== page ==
Here we go again. I've had many differences with Mark over the years, but it is simply incorrect that there cannot be an extended discussion on pre-tonal music. L'homme armé was a famous subject, and Josquin himself, probably the greatest of Renaissance composers, wrote a mass based on the theme. His homage to Dufay is well known, but as with all musical periods, dating even back to Gregorian Chant, Renaissance music had a period of maturity, and it was not quite realized yet with Dufay.

There's nothing remarkable about it. All one has to do is hit the right keys at the right time and the instrument plays itself.
-- Johann Sebastian Bach

Belle
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Re: Music of the pre-Baroque period

Post by Belle » Mon Oct 23, 2017 6:10 pm

You'd still hear Gregorian chant briefly on occasion in Vienna at Augustinerkirche.

I have a recording of this work by Josquin, though not this performance, and it's a fairly well known work of the period for those who don't know it! What strikes the listener is the spaciousness but, paradoxically, the lack of cadences and what I call 'stops/pauses/breathing spaces'. Yet the music sounds sequential. This lack of cadence points is what Wagner went on to develop with his new harmonies much later.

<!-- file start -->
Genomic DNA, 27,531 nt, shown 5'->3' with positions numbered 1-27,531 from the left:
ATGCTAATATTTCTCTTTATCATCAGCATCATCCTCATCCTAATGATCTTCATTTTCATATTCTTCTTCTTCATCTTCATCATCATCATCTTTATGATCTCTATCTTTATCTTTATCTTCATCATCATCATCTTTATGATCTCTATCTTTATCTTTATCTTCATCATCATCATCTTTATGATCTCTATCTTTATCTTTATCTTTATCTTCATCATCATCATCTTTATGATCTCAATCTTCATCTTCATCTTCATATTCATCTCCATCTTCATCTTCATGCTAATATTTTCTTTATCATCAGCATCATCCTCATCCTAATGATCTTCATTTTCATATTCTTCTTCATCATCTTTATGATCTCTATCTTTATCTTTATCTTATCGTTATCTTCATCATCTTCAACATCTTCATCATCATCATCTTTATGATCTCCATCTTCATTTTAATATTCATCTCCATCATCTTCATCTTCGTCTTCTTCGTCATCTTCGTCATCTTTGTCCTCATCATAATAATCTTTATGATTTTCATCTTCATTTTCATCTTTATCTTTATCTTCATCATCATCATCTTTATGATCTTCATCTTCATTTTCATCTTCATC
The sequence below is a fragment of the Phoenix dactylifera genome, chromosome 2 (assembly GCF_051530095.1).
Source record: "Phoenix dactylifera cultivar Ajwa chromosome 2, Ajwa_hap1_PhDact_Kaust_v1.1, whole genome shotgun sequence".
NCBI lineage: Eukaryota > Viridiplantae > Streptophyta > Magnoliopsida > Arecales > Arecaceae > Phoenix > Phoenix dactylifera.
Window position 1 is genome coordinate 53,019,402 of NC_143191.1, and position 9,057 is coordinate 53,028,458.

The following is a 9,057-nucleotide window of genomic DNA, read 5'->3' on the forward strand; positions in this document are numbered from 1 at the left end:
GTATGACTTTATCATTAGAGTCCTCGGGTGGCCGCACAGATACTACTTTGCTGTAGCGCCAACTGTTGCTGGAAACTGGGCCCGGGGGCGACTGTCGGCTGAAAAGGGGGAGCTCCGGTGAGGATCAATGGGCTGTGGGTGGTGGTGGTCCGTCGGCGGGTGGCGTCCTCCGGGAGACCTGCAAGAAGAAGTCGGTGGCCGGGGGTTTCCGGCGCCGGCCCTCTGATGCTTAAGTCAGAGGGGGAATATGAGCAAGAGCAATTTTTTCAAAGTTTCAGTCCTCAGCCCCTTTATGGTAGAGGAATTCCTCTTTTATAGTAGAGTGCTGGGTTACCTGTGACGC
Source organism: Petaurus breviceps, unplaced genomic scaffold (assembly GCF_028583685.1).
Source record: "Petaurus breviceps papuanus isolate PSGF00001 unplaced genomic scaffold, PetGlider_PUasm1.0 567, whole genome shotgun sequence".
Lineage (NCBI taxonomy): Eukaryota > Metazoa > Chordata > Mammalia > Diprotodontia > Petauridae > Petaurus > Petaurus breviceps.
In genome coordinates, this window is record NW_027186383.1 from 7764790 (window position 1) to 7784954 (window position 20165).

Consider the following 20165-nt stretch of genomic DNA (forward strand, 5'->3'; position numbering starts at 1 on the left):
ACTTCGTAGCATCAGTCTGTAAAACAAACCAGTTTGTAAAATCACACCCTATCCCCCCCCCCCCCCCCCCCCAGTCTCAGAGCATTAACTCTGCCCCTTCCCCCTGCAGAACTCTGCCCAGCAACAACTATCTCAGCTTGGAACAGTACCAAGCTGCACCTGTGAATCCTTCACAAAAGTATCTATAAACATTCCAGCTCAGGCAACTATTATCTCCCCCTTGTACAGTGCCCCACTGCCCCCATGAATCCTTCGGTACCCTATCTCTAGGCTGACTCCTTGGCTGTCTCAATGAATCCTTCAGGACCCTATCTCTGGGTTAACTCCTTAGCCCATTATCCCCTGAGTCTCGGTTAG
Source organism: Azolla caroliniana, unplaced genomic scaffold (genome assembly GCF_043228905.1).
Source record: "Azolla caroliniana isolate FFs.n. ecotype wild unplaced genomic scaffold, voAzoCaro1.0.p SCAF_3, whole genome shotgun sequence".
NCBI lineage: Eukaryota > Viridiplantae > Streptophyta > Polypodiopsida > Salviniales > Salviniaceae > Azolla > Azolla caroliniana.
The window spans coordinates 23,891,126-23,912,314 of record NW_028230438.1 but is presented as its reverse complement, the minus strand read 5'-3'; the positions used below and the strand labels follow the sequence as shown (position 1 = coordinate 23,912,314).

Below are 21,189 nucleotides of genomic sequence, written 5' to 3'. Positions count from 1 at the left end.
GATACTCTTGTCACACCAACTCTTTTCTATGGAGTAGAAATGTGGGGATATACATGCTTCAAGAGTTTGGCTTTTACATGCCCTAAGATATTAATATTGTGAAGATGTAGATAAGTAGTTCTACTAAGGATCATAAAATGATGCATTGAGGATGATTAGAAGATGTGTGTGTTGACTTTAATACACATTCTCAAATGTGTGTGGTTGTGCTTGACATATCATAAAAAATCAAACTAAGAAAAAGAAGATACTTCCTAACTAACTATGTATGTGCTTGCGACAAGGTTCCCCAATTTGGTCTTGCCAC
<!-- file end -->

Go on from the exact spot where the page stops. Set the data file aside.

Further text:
https://www.youtube.com/watch?v=vlB1HR4BgUg

If anybody wants to read an overview of the Renaissance period I can recommend an excellent book, though it is 41 years old now and some of the scholarship will be outdated. Nevertheless there are excellent discussions and analyses of major styles and composers:
"Music in the Renaissance", Howard M. Brown, New Jersey, Prentice-Hall, 1976
(It starts with Dunstable and the Countenance Angloise, 1420-1490.)

This afternoon I've had this work playing throughout my home via Bluetooth. It's a more ancient piece than the earlier one I posted by Dufay because of its isorhythmic structure and somewhat academic approach. The notes below the link suggest that the use of isorhythm makes the piece less pleasing to the ear and more difficult to approach, which I couldn't disagree with more:

https://www.youtube.com/watch?v=3pdKhgjxQpM
Last edited by Belle on Mon Oct 23, 2017 11:51 pm, edited 2 times in total.

jbuck919
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Re: Music of the pre-Baroque period

Post by jbuck919 » Mon Oct 23, 2017 11:48 pm

Belle wrote:
Mon Oct 23, 2017 6:10 pm
You'd still hear Gregorian chant briefly on occasion in Vienna at Augustinerkirche.